7. Settle for Good Enough
Generally, there are two types of people: satisficers and maximizers. Satisficers are those who are happy once they have found a certain level of quality that meets their criteria. Maximizers, on the other hand, insist on having the best of everything and are more prone to get overwhelmed by endless choices, exploring every possibility. And while maximizers are usually the ones who end up with the best jobs and the best cars, they also tend to be more stressed and unhappier in the long run.
“Past a certain point, choice overwhelms us,” Brooks says. “The costs of processing all the information outweigh the gains from having more options.”
That’s not to say you should never insist on the best. Sometimes you should—but only when it really counts. Finding the best health care for your child is one thing. Choosing a paint color or a cell phone is another. Such efforts can drain countless hours from your life that you could be investing in more important things, like strengthening relationships with family and friends.
8. Try New Things
Humans are generally creatures of habit. But adding a new activity to your routine can pay big dividends.
Psychologist Rich Walker of Winston-Salem State University reviewed 500 diaries, covering time frames from three months to four years, and examined 30,000 memories of events. He found that people who participate in a wide variety of experiences are more likely to enjoy lasting happiness. Conversely, those who stick to the status quo tend to struggle with minimizing negative feelings.
“Novelty and challenge make people happier,” says Gretchen Rubin. “If you can find ways to try new things, it’s a huge source of gratification.” She also says not to worry if you’re not very good at something. “I often remind myself to enjoy the fun of failure.”
According to psychologist Mihály Csíkszentmihályi, applying yourself to something challenging can eventually lead to what he calls a state of “flow”—a balance between difficulty and pleasure that allows you to get completely absorbed in what you’re doing; that flow leads to increased happiness.
So go ahead—invest in the voice lessons, or sign up for that pottery class you’ve been thinking about.
9. Utilize Your Strengths
Martin Seligman and Chris Peterson, professor of psychology at the University of Michigan, have identified 24 personality strengths, or “signature strengths.” The two theorize that when you use these strengths at work, in your personal life, and in the service of others, you can increase your happiness dramatically.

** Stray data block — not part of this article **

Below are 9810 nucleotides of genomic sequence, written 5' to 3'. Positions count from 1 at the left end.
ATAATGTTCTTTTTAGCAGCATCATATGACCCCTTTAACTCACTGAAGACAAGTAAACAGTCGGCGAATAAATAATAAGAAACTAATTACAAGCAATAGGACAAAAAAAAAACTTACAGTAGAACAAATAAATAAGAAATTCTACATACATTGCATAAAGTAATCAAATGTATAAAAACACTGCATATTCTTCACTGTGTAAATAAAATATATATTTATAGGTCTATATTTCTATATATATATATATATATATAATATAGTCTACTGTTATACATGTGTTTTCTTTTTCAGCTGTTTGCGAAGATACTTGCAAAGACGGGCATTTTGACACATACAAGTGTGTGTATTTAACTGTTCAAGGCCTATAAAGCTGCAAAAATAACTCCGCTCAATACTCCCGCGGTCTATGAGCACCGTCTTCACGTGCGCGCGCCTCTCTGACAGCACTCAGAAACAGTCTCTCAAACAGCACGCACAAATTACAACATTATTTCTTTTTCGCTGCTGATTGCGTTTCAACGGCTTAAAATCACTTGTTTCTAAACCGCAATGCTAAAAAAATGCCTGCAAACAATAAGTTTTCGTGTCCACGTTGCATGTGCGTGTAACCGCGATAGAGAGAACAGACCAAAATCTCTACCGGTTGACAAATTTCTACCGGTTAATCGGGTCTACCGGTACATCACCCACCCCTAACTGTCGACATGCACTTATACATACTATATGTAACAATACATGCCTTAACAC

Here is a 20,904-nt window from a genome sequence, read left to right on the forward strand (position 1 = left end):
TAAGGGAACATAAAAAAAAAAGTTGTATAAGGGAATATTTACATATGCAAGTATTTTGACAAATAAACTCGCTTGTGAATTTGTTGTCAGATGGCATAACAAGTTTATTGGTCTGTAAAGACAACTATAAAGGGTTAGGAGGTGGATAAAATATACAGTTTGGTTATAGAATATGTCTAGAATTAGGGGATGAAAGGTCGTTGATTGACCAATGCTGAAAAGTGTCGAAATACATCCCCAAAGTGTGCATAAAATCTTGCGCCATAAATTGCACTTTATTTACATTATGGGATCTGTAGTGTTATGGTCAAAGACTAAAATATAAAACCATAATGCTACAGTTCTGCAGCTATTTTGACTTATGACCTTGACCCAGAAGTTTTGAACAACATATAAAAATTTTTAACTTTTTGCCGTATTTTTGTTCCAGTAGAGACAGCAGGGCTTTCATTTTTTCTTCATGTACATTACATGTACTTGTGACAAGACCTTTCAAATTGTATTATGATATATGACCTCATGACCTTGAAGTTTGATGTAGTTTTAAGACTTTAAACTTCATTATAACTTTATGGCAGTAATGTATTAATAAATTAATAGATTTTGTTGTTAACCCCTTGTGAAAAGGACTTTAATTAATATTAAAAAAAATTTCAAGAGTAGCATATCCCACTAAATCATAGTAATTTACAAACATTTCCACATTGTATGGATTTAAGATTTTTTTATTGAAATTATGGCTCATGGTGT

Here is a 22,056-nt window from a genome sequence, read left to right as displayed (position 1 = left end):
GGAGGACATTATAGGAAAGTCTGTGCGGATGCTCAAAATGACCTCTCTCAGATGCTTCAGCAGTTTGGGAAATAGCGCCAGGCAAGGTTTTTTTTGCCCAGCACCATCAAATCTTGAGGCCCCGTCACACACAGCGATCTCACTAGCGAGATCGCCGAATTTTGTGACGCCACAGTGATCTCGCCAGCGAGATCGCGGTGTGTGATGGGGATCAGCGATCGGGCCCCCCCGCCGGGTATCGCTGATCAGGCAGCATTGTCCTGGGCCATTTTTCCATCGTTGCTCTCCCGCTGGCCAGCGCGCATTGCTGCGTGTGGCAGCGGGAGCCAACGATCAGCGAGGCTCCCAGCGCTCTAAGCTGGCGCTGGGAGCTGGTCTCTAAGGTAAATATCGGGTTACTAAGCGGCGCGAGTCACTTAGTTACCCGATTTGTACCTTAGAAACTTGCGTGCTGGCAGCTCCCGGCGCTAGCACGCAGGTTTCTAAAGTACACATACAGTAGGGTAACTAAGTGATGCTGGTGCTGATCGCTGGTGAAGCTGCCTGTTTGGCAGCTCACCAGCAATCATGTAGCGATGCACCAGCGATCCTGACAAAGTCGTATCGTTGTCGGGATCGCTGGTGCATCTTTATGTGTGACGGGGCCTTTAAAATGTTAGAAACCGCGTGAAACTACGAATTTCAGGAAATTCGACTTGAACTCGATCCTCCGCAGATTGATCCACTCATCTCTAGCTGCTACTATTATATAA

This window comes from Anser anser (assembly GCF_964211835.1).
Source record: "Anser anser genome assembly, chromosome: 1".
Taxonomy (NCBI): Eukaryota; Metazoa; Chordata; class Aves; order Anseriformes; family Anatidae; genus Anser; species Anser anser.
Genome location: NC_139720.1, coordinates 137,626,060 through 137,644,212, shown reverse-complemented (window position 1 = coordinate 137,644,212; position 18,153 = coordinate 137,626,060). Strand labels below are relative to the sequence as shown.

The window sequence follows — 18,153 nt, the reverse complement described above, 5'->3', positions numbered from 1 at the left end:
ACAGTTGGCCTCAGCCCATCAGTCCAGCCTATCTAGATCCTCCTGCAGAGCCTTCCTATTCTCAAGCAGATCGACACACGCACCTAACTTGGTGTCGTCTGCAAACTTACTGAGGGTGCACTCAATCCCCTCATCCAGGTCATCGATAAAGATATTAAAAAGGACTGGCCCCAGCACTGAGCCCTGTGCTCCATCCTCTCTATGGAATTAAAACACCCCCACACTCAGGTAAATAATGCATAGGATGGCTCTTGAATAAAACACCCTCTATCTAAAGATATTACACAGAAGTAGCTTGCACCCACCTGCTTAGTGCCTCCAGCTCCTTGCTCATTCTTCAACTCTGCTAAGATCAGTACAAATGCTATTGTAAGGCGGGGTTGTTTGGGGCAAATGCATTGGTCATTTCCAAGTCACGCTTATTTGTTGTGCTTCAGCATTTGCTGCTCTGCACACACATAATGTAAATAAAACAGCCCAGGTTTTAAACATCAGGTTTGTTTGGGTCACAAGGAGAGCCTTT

But how do you know what your signature strengths are? Yours are those that energize and uplift you, the ones you yearn to put into action.
Visit viacharacter.org to take a survey and learn which of the following 24 signature strengths you possess (although you can be capable of any of them with enough effort): 1) appreciation of beauty and excellence; 2) bravery and valor; 3) capacity to love and be loved; 4) caution, prudence, and discretion; 5) citizenship, teamwork, and loyalty; 6) creativity, ingenuity, and originality; 7) curiosity and interest in the world; 8) fairness, equity, and justice; 9) forgiveness and mercy; 10) gratitude; 11) honesty, authenticity, and genuineness; 12) hope, optimism, and future-mindedness; 13) humor and playfulness; 14) industry, diligence, and perseverance; 15) judgment, critical thinking, and open-mindedness; 16) kindness and generosity; 17) leadership; 18) love of learning; 19) modesty and humility; 20) perspective (wisdom); 21) self-control and self-regulation; 22) social intelligence; 23) spirituality, sense of purpose, and faith; and 24) zest, enthusiasm, and energy.
10. Go to Bed Angry
Contrary to what we’ve been told for years, bottling up anger, frustration, or sadness may actually be a better option than venting every negative emotion we experience—findings reveal that expressing emotion actually magnifies the feeling. So just as expressing gratitude brings more happiness and a variety of positive emotions, venting anger and frustration will only intensify what you were already feeling.
“Slamming doors or throwing pillows only stokes your anger,” says Rubin. “Catharsis, the theory that if you act out in a rage you’ll somehow feel better, is poppycock. Managing anger is a big issue for me, but if I can keep a lid on it, a lot of times it will just go away.”
In the end, happiness is something that is well within our reach. And when we become happier, we not only improve our lives, but the lives of others. After all, happy people are more likely to change the world for the better. So what are you waiting for? Start getting happy today!